The Mirror News

Knitters knit and natter in Toora on world-wide day

• About 40 people who like to knit, crochet, and talk gathered in the former Toora Newsagency, soon to be the new Sam’s Patch haberdashery, on World Wide Knit in Public Day
on Saturday afternoon, June 10, 2023.

DOZENS of knitters gathered in Toora on Saturday June 10, 2023 to knit, natter and enjoy each other’s company as well as a lavish afternoon tea or possibly even a beer or a wine to mark World Wide Knit in Public Day.

Along with some of those who prefer to crochet with their yarn, there would have been 40-odd knitters in what will be the coming reincarnation of Foster haberdashery Sam’s Patch in the former Toora Newsagency.

There were nearly a dozen knitters to be found in the bistro of the Royal Standard Hotel, and another two or three at the Windmill Café.

Sam’s Patch will be moving permanently to Toora in 10 days or so, and proprietor Samantha Rogers was clearly delighted to be able to offer many of her fellow crafty sorts a preview of what her next and rather larger and lighter shop will be like.

Springing from clicking knitting needles and twirling crochet hooks were jumpers, coats, scarves, baby clothes, vests and even a soft, woolly creature destined to become a child’s favourite toy.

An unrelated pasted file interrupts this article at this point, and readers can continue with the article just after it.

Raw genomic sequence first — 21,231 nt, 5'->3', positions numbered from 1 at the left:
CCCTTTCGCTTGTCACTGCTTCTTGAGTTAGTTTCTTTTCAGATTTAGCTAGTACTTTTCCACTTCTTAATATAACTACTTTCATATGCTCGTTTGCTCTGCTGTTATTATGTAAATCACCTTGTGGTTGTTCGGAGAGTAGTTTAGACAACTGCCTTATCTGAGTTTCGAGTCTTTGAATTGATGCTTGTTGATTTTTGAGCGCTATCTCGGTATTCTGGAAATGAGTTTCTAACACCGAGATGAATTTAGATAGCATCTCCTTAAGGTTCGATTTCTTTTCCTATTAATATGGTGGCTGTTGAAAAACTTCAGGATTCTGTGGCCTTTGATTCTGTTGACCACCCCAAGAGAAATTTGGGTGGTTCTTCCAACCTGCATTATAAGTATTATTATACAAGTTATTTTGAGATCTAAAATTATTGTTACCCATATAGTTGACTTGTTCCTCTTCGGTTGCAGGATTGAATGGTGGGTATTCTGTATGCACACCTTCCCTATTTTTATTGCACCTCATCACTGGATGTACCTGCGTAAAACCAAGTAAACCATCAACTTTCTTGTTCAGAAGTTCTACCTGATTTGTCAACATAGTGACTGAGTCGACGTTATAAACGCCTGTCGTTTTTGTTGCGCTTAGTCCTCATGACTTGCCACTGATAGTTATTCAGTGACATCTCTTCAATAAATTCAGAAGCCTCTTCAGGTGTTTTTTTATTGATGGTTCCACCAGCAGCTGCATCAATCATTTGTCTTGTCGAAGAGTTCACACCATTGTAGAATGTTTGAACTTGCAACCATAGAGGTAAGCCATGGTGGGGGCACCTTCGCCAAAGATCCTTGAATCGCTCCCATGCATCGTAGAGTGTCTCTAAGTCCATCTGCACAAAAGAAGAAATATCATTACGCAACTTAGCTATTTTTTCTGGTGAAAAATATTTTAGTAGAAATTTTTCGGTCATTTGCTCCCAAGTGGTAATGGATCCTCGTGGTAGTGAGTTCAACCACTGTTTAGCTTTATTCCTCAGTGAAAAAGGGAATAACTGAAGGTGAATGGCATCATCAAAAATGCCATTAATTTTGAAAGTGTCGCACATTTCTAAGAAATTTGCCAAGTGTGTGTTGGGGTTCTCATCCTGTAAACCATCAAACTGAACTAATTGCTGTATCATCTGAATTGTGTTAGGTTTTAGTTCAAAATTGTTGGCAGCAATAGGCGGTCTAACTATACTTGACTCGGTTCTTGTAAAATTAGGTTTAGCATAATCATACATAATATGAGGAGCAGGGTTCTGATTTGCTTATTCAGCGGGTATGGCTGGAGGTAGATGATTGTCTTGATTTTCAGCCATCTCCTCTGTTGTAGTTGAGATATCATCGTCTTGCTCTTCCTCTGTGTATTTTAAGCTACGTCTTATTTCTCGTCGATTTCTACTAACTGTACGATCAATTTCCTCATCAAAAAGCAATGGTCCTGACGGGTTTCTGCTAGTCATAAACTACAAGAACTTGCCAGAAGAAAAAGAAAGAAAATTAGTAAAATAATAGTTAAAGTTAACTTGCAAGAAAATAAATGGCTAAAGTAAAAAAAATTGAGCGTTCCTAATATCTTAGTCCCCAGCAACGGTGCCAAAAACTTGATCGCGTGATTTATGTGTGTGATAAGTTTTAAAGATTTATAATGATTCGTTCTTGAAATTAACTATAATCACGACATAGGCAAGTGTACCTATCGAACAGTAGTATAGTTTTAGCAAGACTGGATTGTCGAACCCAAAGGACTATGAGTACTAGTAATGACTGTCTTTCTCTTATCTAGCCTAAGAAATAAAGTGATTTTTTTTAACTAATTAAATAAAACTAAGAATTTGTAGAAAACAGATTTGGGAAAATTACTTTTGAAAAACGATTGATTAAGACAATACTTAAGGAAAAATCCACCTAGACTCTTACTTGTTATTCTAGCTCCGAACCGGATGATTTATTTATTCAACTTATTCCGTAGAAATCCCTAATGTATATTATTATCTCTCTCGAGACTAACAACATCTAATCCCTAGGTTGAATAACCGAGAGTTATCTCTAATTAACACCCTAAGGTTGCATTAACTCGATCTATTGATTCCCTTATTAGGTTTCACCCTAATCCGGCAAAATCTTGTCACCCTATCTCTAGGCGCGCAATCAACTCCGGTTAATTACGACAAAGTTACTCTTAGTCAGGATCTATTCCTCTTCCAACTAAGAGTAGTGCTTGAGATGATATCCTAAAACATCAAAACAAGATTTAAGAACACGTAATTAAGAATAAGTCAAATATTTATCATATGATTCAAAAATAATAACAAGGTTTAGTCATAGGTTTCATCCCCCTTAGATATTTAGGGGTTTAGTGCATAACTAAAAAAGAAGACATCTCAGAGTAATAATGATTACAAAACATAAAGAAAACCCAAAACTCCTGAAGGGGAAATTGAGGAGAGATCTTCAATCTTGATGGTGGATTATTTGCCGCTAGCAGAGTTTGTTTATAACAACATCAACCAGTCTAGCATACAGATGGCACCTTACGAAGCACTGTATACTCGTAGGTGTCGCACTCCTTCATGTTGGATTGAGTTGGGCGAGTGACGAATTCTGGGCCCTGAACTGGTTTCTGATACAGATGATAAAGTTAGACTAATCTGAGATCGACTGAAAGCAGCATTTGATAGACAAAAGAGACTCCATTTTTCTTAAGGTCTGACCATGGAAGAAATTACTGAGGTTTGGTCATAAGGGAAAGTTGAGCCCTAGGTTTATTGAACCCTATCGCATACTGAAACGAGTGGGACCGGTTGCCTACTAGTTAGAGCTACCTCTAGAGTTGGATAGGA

There were international-class knitters; artisan knitters; experimental knitters; dedicated knitters; recreational knitters, and that good, solid everyday kind of knitter, together with patient teachers of knitting and a couple of absolute beginner knitters.

One knitting student had bought a pair of needles and a ball of wool from an op shop that very morning and produced several rows of remarkably even plain knitting in their very first attempt.

Conversation flowed, laughter bubbled, and the senses of creativity and camaraderie abounded during the allotted two hours, which seemed to flash by in a trice.

World Wide Knit in Public Day was founded in 2005 to celebrate the passion for knitting.

This year’s theme was “better living through stitching together”, and it was clear to see that’s exactly what was happening in Toora, and no doubt was replicated many thousands of times in countries all around the globe.


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